a. DO NOT drink—
b. Water sources:
(2) Fish juices.
(4) Sea water.
(6) Melted water from new sea ice.
(1) Surface water (streams, lakes, and springs).
(2) Precipitation (rain, snow, dew, sleet) (FigureVII-1).
(3) Subsurface (wells and cisterns).
(4) Ground water (when no surface water is available) (Figure VII-2).
[a] - Abundance of lush green vegetation.
(5) Snow or ice.
[b] - Drainages and low-lying areas.
[c] - “V” intersecting game trails often point to water.
[d] - Presence of swarming insects indicates water is near.
[e] - Bird flight in the early morning or late afternoon might indicate the direction to water.
[a] - DO NOT eat ice or snow. Lowers body temperature. Induces dehydration. Causes minor cold injury to lips and mouth.
(6) Open seas.
Figure VII-1. Water Procurement
Figure VII-2. Water Indicators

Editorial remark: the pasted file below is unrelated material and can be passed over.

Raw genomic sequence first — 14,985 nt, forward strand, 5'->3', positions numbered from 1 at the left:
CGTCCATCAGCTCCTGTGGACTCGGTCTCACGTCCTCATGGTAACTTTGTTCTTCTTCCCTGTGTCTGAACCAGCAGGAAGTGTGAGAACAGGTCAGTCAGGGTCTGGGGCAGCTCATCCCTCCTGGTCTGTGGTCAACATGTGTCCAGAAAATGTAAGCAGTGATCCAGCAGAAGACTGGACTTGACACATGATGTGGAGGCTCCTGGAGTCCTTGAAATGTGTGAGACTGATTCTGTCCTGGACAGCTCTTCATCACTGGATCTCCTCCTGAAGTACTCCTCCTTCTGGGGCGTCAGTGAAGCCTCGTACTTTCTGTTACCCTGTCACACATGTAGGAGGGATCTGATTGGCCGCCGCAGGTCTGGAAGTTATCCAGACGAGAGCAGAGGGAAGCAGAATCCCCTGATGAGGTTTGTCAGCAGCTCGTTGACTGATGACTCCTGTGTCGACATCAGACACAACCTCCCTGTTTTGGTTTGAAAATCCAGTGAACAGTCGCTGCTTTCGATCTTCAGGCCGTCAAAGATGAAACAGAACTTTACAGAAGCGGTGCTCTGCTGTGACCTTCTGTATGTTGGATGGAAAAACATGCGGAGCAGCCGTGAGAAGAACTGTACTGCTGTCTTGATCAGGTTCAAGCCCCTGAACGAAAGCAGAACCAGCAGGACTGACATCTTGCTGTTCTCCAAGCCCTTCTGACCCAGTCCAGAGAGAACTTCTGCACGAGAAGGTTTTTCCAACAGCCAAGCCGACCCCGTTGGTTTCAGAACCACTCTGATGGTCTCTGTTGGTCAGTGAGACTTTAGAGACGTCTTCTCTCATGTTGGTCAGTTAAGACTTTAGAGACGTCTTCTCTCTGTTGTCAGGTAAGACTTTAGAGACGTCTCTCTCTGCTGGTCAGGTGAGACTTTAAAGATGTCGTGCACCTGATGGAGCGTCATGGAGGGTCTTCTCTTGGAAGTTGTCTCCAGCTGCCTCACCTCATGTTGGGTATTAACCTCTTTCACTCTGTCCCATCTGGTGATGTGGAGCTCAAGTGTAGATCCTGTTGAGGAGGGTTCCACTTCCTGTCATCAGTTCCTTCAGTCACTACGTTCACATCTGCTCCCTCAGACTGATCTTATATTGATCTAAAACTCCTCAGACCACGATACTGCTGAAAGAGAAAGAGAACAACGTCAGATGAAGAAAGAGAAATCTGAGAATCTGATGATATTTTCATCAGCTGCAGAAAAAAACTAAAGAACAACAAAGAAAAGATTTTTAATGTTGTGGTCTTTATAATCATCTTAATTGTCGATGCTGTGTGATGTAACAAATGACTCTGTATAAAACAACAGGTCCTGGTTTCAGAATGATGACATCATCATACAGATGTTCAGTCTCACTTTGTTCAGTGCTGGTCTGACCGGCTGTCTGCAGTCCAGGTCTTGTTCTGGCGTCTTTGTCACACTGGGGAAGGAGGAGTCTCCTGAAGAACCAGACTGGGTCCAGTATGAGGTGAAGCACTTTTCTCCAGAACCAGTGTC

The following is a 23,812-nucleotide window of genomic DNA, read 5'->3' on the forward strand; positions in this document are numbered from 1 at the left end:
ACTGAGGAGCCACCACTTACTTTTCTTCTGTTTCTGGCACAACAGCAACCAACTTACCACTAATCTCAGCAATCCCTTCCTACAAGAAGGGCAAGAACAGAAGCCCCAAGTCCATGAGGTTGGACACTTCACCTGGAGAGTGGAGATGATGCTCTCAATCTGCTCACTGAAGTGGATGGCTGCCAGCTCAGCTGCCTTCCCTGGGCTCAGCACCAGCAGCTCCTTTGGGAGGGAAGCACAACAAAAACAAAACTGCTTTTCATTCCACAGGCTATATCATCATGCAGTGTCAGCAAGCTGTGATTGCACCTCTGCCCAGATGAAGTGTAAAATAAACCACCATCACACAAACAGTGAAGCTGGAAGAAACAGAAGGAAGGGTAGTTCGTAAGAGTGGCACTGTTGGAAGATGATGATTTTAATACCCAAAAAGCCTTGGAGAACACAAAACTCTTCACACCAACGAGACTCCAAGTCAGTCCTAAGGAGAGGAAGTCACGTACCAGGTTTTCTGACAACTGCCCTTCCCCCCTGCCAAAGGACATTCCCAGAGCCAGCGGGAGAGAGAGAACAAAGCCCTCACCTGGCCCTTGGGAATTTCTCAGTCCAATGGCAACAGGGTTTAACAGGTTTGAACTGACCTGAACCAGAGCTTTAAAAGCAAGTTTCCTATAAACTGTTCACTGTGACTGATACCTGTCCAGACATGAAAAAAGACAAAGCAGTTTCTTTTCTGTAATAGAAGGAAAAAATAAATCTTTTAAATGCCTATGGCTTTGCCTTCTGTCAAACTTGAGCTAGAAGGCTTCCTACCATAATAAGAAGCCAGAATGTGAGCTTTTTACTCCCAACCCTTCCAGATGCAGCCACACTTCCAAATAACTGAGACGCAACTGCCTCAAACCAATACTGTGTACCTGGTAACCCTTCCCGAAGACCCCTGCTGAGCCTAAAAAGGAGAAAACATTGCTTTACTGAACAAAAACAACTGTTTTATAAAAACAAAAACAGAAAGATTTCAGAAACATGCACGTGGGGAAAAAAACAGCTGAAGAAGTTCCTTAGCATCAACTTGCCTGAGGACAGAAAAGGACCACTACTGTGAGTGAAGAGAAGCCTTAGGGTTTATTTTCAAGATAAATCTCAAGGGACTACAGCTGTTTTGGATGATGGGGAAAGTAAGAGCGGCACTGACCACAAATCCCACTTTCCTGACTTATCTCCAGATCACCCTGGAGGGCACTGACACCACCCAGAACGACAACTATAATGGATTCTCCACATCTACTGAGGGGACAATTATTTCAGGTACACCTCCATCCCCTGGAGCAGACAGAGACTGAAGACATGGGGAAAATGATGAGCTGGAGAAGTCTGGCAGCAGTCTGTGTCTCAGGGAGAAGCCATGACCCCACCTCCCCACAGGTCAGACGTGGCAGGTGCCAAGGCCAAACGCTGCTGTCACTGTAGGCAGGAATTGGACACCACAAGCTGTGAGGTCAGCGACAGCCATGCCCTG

[b] - Melt with fire. Stir frequently to prevent damaging container. Speed the process by adding hot rocks or water.
[c] - Melt with body heat. Use waterproof container. Place between layers of clothing. DO NOT place next to the skin.
[d] - Use a water generator (Figure VII-3).
Figure VII-3. Water Generator
[a] - Water available in survival kits.
(7) Tropical areas.
[b] - Precipitation. Drink as much as possible. Catch rain in spray shields and life raft covers. Collect dew off raft.
[c] - Old sea ice or icebergs (Table VII-1).
Table VII-1. Old Sea Ice or Icebergs
[a] - All open sources previously mentioned.
(8) Dry areas.
[b] - Vegetation. Plants with hollow sections can collect moisture. · Leaning Tree. Cloth absorbs rain running down tree and drips into container (Figure VII-4).
Figure VII-4. Leaning Tree
Figure VII-5 A and B. Water Vines and Green Bamboo
Figure VII-6. Beach Well
[a] - Solar still (Figure VII-7).
[b] - Vegetation bag (Figure VII-8).
Figure VII-7. Solar Still
Figure VII-8. Vegetation Bag
[c] - Transpiration bag (Figure VII-9). Water bag must be clear. Water will taste like the plant smells.
[d] - Seepage basin (Figure VII-10).
Figure VII-9. Transpiration Bag
Figure VII-10. Seepage Basin